Ahl-e Haqq is either classified as an independent religion, or as part of Islam. With the latter definition, it is categorized as a Sufi order of Iran and Iraq, belonging to Shi'i Islam, with 2 to 3 million adherents.
|AHL-E HAQQ IN THE MIDDLE EAST
Last column: % Ahl-e Haqq of the population
|*) Calculated for the total population of North Africa and the Middle East, approx. 460,000,000. The figures above are very rough estimates.|
|Other countries: Unknown
Ahl-e Haqq is Persian (but also Arabic, although then spelled ahl al-haqq) for "People of Truth." It is sometimes even translated as "People of God," haqq being one of the 99 names of God.
The Alh-e Haqq is the name they use themselves, but they are named otherwise by outsiders. Yarsan, or Yaresan, is a common name, while opponents label them Ali-Ilahis. This refers to the idea that they think of Ali as a god.
The Ahl-e Haqq are organized in spiritual households, called khandans. When these were established, in the 16th century, there were 7, all headed by a leader, or a spiritual parent, called a say-yed. At a later stage, 4 more khandans were added, and even today there are 11 khandans.
Each member of the Ahl-e Haqq belongs to one khandan. Spiritual oversight for members is provided by the say-yed.
Throughout history, the say-yeds have been rivals, competing to have the largest number of followers.
Central is also their cult of Ali, which is even more profound than that is commonly found with mainstream Shi'is. Large portions of their theology are unknown with certainty by scholars, since they keep their faith hidden from outsiders. Among the best sources for understanding the Ahl-e Haqq is the book by theologian and musician, Ostad Elahi, Demonstration of the Truth (1963).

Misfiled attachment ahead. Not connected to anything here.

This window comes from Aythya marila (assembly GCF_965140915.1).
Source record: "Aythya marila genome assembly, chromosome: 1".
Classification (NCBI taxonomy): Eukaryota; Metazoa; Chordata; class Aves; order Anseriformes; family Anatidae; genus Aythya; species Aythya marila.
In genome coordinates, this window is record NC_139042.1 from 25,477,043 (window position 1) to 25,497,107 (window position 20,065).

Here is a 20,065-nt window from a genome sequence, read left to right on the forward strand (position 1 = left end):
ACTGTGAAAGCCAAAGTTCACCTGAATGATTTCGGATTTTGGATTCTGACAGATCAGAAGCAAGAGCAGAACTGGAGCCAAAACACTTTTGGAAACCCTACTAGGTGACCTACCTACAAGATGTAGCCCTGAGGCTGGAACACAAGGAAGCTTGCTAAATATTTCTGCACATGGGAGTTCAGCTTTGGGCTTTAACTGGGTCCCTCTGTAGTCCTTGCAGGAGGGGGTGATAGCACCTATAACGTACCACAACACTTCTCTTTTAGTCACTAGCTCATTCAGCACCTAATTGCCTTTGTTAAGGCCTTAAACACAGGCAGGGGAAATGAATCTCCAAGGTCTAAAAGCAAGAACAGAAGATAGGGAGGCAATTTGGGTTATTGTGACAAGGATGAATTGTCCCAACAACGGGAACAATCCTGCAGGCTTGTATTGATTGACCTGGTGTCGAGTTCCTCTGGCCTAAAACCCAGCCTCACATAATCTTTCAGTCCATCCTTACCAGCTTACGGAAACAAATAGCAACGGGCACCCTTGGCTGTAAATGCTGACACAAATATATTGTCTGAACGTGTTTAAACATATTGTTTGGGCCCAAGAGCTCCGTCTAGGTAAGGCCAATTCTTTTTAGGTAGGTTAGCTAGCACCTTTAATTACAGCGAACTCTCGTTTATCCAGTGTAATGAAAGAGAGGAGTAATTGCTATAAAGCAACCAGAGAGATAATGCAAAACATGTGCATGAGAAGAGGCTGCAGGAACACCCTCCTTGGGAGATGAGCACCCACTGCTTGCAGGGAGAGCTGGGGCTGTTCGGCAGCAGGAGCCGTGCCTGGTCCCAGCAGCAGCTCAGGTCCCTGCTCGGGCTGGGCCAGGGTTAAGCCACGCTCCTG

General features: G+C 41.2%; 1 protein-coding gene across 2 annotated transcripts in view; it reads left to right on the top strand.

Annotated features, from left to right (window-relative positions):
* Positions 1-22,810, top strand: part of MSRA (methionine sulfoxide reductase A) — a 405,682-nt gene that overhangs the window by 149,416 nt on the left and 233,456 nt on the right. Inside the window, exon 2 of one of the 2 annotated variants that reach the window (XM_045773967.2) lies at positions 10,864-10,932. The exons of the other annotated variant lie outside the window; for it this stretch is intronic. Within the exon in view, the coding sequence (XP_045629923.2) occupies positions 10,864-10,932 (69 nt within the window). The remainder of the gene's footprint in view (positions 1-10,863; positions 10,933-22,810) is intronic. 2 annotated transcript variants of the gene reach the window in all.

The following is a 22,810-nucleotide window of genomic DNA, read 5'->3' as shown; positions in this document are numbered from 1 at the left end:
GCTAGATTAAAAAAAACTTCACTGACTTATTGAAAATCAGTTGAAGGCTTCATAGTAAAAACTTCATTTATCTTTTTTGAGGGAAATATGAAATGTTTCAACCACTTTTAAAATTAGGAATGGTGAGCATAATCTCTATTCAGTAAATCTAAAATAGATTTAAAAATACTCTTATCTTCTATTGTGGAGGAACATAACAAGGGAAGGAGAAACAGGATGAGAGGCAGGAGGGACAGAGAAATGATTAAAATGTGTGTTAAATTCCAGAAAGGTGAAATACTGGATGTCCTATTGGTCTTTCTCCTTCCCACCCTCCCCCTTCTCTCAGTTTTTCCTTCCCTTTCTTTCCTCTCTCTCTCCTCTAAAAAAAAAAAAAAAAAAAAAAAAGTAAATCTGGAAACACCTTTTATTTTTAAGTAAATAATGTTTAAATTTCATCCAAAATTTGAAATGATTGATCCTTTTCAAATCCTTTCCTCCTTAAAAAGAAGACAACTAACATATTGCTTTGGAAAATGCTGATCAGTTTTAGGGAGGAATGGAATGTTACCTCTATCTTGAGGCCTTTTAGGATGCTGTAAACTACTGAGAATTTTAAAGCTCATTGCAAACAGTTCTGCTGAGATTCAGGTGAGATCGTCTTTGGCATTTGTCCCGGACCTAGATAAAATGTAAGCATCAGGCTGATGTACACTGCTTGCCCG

Other central aspects to their faith are the belief in the 12 imams of Twelver Shi'ism. All their rituals are associated with a communal feast and may include animal sacrifice. They teach that God may manifest himself in the earthly world.
The believer passes through 4 stages before reaching the level of the Ultimate Truth. The 3 last stages involve the acquisition of esoteric knowledge through study. They also gradually involve the discontinuance of the laws of Sharia.
Their view of the afterlife include the concept of the transmigration of souls, where each soul of a human being must pass through 1,001 incarnations, in order to achieve the ultimate heavenly rewards. On the Day of Judgment, good souls will enter Paradise, while bad souls will be destroyed.
CULT and CEREMONIES
Among their most central cultic rituals is an annual winter fast lasting for a period of 3 days, called Niyat Marovni. Just like the Muslim Sawm at Ramadan, it is broken collectively at sunset. The last breaking is a special ceremony, named Shab-e Padeshahi.
Children of members must pass through an affiliation ceremony at an age no later 3 years old.
Ahl-e Haqq is an open religion, and accepts new members. Entering a khandan inolves an elaborate and highly emotional ceremony.
Members regularly get together for assemblies, called djem, where issues are dealt with and disputes are settled.
A rarer form of ceremony is the dhikr where music and dance is performed until a point in which the participants reach a level of extasy.
Adherents to the Ahl-e Haqq mainly live in central-western Iran, in the region of Bukhtaran, in communities around Kirkuk, Iraq and in rural communities of southeastern Turkey. Most adherents are Kurds, while small groups of Luri, Azeri and Persian also belong to the Ahl-e Haqq.
According to the tradition, a male member of the Ahl-e Haqq never cut his moustache.
Their foundation is normally ascribed to a legendary figure in the 16th century named Soltan Sohak.
It is commonly assumed that there is a relationship between the Ahl-e Haqq and the Alevi, both in terms of origin and theology. But it has also been suggested that they are related to the Yazidi.